What is the best way to avoid spending more money than you have in your account? Keep an accurate record of all your transactions. Use your transaction register to record every deposit and withdrawal you make whether it is by check, ATM, debit card, or automatic payment (for example, your car payment or gym membership).
Your bank may offer services, such as online and mobile banking or text alerts that will help you monitor what has been paid from your account, account activity and current available balance. But remember — you will always be in the best position to know exactly how much money you have to spend when you keep an accurate and current record of every transaction you have made or may be automatically paid from your account on a future date.
It is always important to know your available balance before you access your money. The available balance is the amount of money that the bank will make available to you for withdrawal or use to authorize your next purchase or payment.
Your available balance reflects the authorized withdrawals that are known to your bank. You should adjust for any checks you have written that have not been paid from your account. In addition, some pending debit card transactions may not be your final purchase amount (such as when you add a tip to a restaurant bill) so you need to adjust for this amount. As a result, the bank may say “yes” to one of your transactions and then when all of your transactions are paid from your account, you may have overspent on your account. Your transaction register will always be the most complete record of the amount that is available for your next withdrawal or purchase.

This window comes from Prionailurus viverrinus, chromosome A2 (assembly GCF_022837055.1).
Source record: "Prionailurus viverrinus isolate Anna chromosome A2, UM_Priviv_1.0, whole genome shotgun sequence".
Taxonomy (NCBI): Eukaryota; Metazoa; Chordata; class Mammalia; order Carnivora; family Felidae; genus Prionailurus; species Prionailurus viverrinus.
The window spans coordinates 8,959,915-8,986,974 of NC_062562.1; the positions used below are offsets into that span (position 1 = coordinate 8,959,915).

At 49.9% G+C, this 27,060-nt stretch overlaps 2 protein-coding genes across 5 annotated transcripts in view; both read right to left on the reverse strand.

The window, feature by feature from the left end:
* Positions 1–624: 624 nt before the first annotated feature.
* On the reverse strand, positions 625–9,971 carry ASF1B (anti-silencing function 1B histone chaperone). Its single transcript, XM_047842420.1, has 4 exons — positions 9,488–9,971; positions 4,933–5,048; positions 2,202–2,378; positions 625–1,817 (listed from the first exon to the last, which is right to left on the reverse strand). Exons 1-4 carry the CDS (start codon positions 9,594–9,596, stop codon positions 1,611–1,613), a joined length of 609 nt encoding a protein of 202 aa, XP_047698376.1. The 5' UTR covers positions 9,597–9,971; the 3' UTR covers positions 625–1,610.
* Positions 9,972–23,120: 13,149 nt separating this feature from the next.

When you spend more than you have in your checking account, there are several possible outcomes. Your bank may:
- Decline your next ATM or debit card transaction when you are attempting to withdraw money or pay for a purchase and you do not have enough money in your account. There is no bank fee associated with a declined ATM or debit card transaction.
- Transfer money from a savings or credit account that you link to your checking account for overdraft protection. A transfer fee may apply. You should check with your bank about applicable fees.
- Pay your transactions into overdraft. You will need to repay the bank and an overdraft fee may apply.
- Return your transaction unpaid due to insufficient funds. Your bank may charge you a returned transaction fee. If this returned transaction is for payment of a bill (e.g., credit card, car payment or insurance premium) you may be assessed other late bill payment fees and you could adversely impact your credit payment history.
The bank may pay your transaction into overdraft as a service to you; but this is a discretionary service (the bank does not promise to pay your transaction). An overdraft fee may be charged on each transaction paid into overdraft — so, this is not the best way to manage your account.
The best option is to keep track of your transactions to avoid overspending. Another good choice is to ask if your bank offers overdraft protection. When you link another account (such as a savings or credit account) to your checking account, the bank will transfer money to your checking account when it is needed. Usually this is a single transfer fee that may cover multiple transactions (not like overdraft or returned transaction fees that may be charged on each transaction). Remember that this service can help prevent overdrafts or returned transactions only if you have money or available credit in the linked account.